Around the back of the unit you'll find an S-Video output for displaying your iPod videos on a TV and an auxiliary (line-in) input to hook up other audio devices--anything with a headphone or line-out jack will work. However, we should point out that the video output is only compatible with the earlier generation of video iPods--not the iPhone, iPod Touch, iPod Classic, or video-enabled Nanos.
The iGroove SXT comes with a credit-card-style remote that controls just volume, play/pause, and track skip forward/back. Accessing menu functions is a hands-on iPod operation, so don't expect to navigate the player's menu system from your easy chair.
Considering its small size, we didn't expect the iGroove SXT to rock our world, but the R.E.M. Live CD put out so much bass we could feel it vibrating the table in our listening room. Michael Stipe's vocals were clear, and the drums sounded powerful. The iGroove SXT sounded best when we sat 2 to 4 feet away; as we moved farther away, the sound was less impressive. Stereo separation is barely noticeable at any distance, but that's true of most iPod speakers. The iGroove SXT can play fairly loud without obvious distress.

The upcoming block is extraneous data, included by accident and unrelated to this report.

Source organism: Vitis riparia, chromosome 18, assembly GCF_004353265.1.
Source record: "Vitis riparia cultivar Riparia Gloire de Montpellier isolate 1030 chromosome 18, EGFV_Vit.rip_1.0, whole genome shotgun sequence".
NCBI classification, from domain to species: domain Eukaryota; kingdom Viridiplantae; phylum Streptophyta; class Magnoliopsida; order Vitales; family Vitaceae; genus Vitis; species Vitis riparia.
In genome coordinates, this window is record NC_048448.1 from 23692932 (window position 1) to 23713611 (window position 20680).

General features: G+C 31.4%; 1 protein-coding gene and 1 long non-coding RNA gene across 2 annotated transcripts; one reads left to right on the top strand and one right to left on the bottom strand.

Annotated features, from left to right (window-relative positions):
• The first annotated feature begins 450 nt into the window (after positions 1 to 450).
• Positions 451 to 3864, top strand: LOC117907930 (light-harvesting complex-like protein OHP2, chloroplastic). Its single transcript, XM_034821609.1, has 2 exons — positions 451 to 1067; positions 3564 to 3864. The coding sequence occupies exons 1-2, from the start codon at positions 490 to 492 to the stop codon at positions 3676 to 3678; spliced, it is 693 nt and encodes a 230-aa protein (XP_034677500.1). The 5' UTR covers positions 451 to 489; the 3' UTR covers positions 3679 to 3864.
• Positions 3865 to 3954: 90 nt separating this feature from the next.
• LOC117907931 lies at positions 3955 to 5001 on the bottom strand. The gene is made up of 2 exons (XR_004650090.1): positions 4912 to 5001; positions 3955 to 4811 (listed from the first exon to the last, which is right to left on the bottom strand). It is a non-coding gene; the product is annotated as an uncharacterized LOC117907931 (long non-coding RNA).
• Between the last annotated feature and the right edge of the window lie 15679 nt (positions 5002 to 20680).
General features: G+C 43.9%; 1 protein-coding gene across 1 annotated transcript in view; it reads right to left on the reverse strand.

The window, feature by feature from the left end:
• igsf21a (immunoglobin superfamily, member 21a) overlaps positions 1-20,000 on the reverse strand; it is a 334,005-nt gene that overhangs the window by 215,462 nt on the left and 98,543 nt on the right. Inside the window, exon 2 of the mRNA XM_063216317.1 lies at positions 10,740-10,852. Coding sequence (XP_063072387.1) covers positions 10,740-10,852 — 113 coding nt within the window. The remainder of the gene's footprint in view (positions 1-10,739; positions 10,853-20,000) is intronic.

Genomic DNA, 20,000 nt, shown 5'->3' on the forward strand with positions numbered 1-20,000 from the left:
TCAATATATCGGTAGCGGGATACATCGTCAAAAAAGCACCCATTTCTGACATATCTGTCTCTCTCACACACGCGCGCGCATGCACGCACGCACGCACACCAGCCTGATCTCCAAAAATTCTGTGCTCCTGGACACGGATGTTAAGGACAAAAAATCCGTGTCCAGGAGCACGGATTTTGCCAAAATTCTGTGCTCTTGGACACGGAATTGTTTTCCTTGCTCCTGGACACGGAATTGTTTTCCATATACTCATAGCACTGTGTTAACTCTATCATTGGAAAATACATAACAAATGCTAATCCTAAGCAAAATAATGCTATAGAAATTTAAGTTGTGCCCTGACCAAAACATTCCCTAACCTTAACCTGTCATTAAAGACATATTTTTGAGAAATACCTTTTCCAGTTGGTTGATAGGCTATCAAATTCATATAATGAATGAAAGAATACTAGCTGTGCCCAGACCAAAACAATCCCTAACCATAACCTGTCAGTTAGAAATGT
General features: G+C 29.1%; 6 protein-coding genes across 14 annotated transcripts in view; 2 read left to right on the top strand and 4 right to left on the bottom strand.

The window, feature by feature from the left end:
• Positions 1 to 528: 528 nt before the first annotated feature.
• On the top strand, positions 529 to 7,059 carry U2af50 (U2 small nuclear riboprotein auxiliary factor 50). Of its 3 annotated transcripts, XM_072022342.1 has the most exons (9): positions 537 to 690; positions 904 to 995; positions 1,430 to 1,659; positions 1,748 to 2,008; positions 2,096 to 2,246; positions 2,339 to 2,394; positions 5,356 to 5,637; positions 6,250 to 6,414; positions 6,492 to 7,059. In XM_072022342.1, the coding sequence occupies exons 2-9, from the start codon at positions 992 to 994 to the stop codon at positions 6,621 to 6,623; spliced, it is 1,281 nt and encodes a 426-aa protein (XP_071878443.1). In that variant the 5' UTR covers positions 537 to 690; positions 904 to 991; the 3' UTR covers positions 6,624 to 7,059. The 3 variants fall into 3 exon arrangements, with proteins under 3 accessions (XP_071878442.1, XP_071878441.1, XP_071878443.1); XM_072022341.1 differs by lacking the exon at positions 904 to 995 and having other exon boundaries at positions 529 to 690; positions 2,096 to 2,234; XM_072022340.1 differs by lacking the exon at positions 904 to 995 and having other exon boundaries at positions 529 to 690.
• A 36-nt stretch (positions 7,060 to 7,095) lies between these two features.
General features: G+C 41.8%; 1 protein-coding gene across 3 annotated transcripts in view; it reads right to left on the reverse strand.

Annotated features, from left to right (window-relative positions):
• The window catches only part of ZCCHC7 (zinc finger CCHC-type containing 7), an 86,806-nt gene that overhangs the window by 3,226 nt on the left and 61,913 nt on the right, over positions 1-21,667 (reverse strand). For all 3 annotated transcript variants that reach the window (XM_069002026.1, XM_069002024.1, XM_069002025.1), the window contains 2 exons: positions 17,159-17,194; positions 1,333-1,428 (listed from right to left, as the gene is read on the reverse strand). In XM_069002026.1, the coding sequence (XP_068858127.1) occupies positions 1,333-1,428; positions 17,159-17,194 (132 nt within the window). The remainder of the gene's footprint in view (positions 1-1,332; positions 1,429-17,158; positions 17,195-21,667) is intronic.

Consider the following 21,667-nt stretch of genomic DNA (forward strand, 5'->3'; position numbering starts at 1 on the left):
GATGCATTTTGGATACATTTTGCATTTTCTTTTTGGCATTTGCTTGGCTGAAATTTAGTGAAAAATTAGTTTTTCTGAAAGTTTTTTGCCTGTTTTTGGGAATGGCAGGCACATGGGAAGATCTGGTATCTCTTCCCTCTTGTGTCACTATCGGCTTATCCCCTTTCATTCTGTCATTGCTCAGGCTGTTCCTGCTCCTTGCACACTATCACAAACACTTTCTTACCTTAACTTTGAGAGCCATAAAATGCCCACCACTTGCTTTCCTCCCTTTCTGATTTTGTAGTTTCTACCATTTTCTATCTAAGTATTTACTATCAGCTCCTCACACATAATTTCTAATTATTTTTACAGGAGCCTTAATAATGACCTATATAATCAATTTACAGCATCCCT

To finish up our testing, we compared the iGroove SXT with the Logitech Pure-Fi Elite. The Logitech is larger, with larger woofers and tweeters, and has a built-in AM/FM tuner and digital clock. No surprise: The Logitech sounded bigger, with deeper, tighter bass and superior treble detail. Even so, we appreciated the iGroove SXT's richer/warmer tonal balance, and for some buyers the Klipsch's more compact size will be an asset. Street prices are about the same for both iPod speakers.